The educational value of an OSCE in a family practice residency

B D Skinner, W P Newton, P Curtis
Academic Medicine 1997, 72 (8): 722-4

PURPOSE: To assess the educational value of an objective structured clinical examination (OSCE) administered in three consecutive years (1992-93 to 1994-95) to first-year residents in a family practice residency.

METHOD: Each year an OSCE was administered early in a family practice residency based at the University of North Carolina at Chapel Hill School of Medicine. The OSCE encompassed eight to ten stations, each 15 minutes long: ten minutes for tasks and five minutes for feedback. After the OSCE, focus groups with participating faculty and residents assessed the strengths and weakness of specific stations as well as the overall OSCE structure. Each year the residents' OSCE scores were correlated with their scores on the American Board of Family Physicians In-Training Examination (ITE). Pearson product--moment correlation coefficients were calculated for both the composite ITE scores and the clinical set problem scores. Test reliability was measured by Cronbach's alpha. In the spring of 1995 the faculty completed global evaluations of all the residents in the program at the time, including 16 of the 17 residents who had participated in the OSCEs. The faculty rated the residents in four areas, and a four-point scale was based on the percentile ranges a resident's rating could fall into for each area. Correlation coefficients were calculated for the OSCE scores and the faculty's perceptions of the residents' overall performance.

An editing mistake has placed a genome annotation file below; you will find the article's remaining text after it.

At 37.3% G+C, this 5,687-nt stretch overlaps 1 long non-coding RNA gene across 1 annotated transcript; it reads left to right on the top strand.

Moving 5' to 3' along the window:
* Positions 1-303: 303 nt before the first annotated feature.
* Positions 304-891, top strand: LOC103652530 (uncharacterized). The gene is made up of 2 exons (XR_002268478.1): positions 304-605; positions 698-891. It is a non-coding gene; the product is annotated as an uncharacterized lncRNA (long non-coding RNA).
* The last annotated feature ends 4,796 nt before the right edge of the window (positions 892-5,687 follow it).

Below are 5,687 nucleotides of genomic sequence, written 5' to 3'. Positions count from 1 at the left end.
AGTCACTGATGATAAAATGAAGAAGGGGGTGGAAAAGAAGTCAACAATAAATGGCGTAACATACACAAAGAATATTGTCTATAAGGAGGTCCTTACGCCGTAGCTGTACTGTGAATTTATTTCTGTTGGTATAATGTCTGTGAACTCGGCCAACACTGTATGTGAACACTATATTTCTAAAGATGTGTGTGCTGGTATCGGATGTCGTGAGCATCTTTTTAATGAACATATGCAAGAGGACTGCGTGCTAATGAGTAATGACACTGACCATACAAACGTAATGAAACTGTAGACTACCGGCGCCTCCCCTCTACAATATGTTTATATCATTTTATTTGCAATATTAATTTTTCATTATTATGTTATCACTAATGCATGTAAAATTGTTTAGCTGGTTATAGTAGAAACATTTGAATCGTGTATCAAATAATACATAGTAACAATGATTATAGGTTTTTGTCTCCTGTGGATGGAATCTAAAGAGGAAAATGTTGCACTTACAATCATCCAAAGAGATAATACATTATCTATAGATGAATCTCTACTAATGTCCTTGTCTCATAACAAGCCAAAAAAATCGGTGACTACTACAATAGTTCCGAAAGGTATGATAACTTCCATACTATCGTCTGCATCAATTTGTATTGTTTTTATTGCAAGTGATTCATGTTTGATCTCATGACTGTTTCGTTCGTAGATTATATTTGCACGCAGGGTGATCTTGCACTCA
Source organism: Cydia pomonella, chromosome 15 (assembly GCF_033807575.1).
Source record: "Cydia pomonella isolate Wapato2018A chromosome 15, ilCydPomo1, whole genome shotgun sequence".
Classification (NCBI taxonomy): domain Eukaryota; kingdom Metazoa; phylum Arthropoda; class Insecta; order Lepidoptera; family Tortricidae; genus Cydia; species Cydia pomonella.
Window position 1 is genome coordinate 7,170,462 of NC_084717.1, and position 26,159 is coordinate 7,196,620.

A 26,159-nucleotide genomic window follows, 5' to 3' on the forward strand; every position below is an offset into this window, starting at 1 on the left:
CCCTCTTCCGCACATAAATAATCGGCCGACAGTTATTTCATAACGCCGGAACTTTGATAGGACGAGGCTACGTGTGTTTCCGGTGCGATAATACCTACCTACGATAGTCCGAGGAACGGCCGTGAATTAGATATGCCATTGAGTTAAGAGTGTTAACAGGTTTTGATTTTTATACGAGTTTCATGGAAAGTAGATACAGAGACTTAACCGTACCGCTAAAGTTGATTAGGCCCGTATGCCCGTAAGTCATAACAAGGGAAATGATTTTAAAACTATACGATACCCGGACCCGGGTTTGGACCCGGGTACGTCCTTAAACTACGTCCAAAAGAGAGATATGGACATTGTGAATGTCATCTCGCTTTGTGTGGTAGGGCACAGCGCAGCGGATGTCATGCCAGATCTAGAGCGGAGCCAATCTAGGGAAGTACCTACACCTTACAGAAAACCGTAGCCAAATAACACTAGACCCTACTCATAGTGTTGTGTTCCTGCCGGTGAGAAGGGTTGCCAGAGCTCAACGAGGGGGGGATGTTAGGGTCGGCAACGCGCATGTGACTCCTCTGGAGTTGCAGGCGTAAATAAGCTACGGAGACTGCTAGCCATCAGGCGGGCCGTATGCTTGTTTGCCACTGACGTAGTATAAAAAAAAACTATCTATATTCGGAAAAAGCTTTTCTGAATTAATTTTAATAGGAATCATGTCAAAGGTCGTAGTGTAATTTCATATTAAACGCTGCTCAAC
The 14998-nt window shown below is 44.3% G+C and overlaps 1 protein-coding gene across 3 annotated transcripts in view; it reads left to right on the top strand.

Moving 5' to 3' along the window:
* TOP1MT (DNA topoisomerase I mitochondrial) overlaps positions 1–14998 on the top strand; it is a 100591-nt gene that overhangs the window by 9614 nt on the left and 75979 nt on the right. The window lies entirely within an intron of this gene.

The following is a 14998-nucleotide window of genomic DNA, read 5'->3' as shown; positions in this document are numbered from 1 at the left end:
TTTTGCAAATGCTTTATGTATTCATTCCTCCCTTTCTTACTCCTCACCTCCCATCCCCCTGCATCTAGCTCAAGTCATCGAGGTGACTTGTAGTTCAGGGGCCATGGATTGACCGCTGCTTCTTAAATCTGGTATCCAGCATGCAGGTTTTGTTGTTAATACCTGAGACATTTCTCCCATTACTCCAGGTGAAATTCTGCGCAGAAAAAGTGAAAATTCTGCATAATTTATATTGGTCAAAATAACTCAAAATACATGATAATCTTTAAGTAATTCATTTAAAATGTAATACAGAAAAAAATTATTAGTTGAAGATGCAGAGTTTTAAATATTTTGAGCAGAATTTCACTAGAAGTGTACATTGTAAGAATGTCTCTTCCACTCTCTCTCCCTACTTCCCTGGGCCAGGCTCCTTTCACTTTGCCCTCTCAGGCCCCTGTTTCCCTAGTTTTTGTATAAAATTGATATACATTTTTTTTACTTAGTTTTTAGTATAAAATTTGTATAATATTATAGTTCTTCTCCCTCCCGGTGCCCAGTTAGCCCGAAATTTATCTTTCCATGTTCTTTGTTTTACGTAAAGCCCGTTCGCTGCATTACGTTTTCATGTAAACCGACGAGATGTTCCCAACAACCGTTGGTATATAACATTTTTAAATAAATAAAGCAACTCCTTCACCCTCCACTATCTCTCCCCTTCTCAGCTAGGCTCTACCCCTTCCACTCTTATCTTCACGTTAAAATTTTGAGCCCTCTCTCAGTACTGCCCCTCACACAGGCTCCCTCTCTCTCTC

RESULTS: The OSCE scores correlated significantly with the faculty's global assessments of knowledge and clinical skills, but not with in-training examination scores. Concurrent validity and reliability estimates did not support using an OSCE for decisions about the residents' competency. The faculty valued the opportunity to observe basic skills for the whole group of residents; the residents found the experience educational but stressful and valued the immediate performance feedback included at each station.

CONCLUSION: The OSCE is a useful tool for teaching basic clinical skills and for forming initial impressions of interns' clinical styles and abilities, but it should be used with caution for summative assessments.

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